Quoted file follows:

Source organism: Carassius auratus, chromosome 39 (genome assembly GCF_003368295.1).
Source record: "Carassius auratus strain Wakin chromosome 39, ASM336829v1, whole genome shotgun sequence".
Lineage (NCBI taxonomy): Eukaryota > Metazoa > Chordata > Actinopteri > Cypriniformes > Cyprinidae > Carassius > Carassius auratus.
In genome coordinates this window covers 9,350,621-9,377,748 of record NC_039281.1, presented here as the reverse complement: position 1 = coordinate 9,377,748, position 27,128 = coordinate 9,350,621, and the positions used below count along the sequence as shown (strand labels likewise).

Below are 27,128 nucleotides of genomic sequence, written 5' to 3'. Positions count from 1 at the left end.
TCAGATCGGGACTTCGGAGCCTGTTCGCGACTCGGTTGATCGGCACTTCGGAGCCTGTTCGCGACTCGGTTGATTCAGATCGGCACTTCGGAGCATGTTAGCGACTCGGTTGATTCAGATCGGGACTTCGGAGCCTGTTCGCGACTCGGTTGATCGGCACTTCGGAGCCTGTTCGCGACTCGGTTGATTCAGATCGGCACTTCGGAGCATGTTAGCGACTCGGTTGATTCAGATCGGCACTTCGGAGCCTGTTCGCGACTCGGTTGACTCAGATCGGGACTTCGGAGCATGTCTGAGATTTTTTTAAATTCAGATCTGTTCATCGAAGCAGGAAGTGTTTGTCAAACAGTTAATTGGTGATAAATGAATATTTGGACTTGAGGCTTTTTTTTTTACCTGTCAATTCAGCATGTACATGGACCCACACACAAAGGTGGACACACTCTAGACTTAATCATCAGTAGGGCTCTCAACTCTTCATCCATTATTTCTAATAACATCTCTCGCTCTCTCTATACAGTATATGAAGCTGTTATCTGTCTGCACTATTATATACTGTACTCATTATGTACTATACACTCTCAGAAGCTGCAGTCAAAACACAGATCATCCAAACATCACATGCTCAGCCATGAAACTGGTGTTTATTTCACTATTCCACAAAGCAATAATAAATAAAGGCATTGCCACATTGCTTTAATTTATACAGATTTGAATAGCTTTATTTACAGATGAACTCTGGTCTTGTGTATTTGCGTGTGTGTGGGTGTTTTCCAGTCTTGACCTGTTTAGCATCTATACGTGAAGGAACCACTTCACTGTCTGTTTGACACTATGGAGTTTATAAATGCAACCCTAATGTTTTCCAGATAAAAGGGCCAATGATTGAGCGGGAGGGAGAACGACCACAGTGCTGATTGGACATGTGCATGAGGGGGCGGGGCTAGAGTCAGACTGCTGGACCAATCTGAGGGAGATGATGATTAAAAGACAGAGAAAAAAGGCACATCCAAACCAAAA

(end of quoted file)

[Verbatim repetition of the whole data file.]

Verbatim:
Source organism: Carassius auratus, chromosome 39 (genome assembly GCF_003368295.1).
Source record: "Carassius auratus strain Wakin chromosome 39, ASM336829v1, whole genome shotgun sequence".
Lineage (NCBI taxonomy): Eukaryota > Metazoa > Chordata > Actinopteri > Cypriniformes > Cyprinidae > Carassius > Carassius auratus.
In genome coordinates this window covers 9,350,621-9,377,748 of record NC_039281.1, presented here as the reverse complement: position 1 = coordinate 9,377,748, position 27,128 = coordinate 9,350,621, and the positions used below count along the sequence as shown (strand labels likewise).

Below are 27,128 nucleotides of genomic sequence, written 5' to 3'. Positions count from 1 at the left end.
TCAGATCGGGACTTCGGAGCCTGTTCGCGACTCGGTTGATCGGCACTTCGGAGCCTGTTCGCGACTCGGTTGATTCAGATCGGCACTTCGGAGCATGTTAGCGACTCGGTTGATTCAGATCGGGACTTCGGAGCCTGTTCGCGACTCGGTTGATCGGCACTTCGGAGCCTGTTCGCGACTCGGTTGATTCAGATCGGCACTTCGGAGCATGTTAGCGACTCGGTTGATTCAGATCGGCACTTCGGAGCCTGTTCGCGACTCGGTTGACTCAGATCGGGACTTCGGAGCATGTCTGAGATTTTTTTAAATTCAGATCTGTTCATCGAAGCAGGAAGTGTTTGTCAAACAGTTAATTGGTGATAAATGAATATTTGGACTTGAGGCTTTTTTTTTTACCTGTCAATTCAGCATGTACATGGACCCACACACAAAGGTGGACACACTCTAGACTTAATCATCAGTAGGGCTCTCAACTCTTCATCCATTATTTCTAATAACATCTCTCGCTCTCTCTATACAGTATATGAAGCTGTTATCTGTCTGCACTATTATATACTGTACTCATTATGTACTATACACTCTCAGAAGCTGCAGTCAAAACACAGATCATCCAAACATCACATGCTCAGCCATGAAACTGGTGTTTATTTCACTATTCCACAAAGCAATAATAAATAAAGGCATTGCCACATTGCTTTAATTTATACAGATTTGAATAGCTTTATTTACAGATGAACTCTGGTCTTGTGTATTTGCGTGTGTGTGGGTGTTTTCCAGTCTTGACCTGTTTAGCATCTATACGTGAAGGAACCACTTCACTGTCTGTTTGACACTATGGAGTTTATAAATGCAACCCTAATGTTTTCCAGATAAAAGGGCCAATGATTGAGCGGGAGGGAGAACGACCACAGTGCTGATTGGACATGTGCATGAGGGGGCGGGGCTAGAGTCAGACTGCTGGACCAATCTGAGGGAGATGATGATTAAAAGACAGAGAAAAAAGGCACATCCAAACCAAAA